“I made a piece where there was a bear chasing frogs,” he said. “I’m not very original. I’ve got to have a story to figure out what to make. “
Cox takes the most pride in the art pieces that help him connect with the community and strengthen bonds with friends and family.
“The two pieces I am most proud of aren’t my best pieces. One is my very first mask because I sent it to my mom and she loved it. It was a raven with human ears…I really impressed my family,” Cox recalled. “And then there was a wolf mask I gave to my friend whose dog had died as a tribute to the dog. He had a malamute named Kodiak and he looked kind of like a wolf.”
The classes have been a priceless source of self-esteem for Cox, as well as a way to ensure self-sufficiency once he’s released.
“It gives you strength, a sense of belonging and a sense of attachment to your community. It gave me something to do to better myself and helps generate some income too, and I’ve used that to reinvest in tools,” he said. “The first $800 I made went straight into tools. I’ve got my own knives now as well as a bunch of other miscellaneous arts supplies.”
Equipped with his own tools, Cox will be ahead of the game in his post-prison artistic endeavors.
“I look forward to classes on the outside,” if they continue, Cox said. “I’ll be released into Juneau, so I’m really looking forward to pursuing that training”
The classes were also a vehicle for inmates to bond, learn from each other, and grow to appreciate each other’s talents. Cox is awed by the dramatic difference the classes have made in his cellmate Aaron Phillips’ life.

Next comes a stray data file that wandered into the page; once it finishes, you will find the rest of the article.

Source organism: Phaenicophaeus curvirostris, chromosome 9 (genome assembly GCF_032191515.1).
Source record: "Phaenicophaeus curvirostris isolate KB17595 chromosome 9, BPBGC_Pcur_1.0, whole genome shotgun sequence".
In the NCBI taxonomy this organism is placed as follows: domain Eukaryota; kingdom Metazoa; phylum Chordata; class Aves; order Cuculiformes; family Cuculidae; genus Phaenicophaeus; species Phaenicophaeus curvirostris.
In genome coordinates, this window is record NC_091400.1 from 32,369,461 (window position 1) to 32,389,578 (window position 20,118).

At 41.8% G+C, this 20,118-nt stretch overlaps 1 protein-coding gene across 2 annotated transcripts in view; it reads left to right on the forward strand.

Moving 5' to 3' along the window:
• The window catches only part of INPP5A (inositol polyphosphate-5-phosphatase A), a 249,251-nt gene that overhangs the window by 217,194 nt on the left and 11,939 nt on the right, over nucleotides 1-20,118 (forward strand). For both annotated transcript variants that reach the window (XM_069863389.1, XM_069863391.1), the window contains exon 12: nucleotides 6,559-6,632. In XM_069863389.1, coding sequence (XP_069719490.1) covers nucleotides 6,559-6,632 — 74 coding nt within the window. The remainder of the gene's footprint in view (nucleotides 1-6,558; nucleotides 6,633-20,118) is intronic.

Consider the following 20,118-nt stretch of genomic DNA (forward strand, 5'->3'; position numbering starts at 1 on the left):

“It was pretty inspirational watching Aaron. As his artistic endeavors progressed so too did his interest in his culture,” Cox said. “It’s pretty intense how much he’s gotten into that.”
‘It puts a piece of you out there’
No one is more surprised about the transformation in attitude and perspective than Phillips himself.
“For me, at the beginning, (taking the art classes) was just to get out of the mod, but it’s transformed into something I want to learn,” said Phillips, who is Aleut. “You get good teachers like Ray Watkins and Donald Gregory and it makes a big difference. I wish they’d come in every week… I like listening to the history of what we’re making, like the halibut hooks. I just thought they were art. I didn’t know they were functioning pieces. I didn’t know any of it.”
Aaron Phillips holding an Eagle mask he made through SHI’s Haa Latseen Community Project: Strength and Resilience Through the Arts program.
Phillips has taken every available art workshop at LCCC. He’s sold paddles, halibut hooks, clocks, masks and more, and donated several pieces to charity, including an Aleut-style whistling mask he gave to the Special Olympics for a raffle.
“I have an opportunity now to give back. It puts a piece of you out there for whoever gets the piece,” Phillips said. “I never really thought about giving back. I was always taking, taking and taking from everybody, society, my family…It was these classes that made me think about my culture. I should be teaching my kids about who I am. It totally turned (around) my perception of society in general.”
Like Cox, Phillips gets the most satisfaction from pieces he shares with friends and family. He said his favorite piece is a bear maskette he made for his 10-year-old son.
“He loved it,” Phillips said.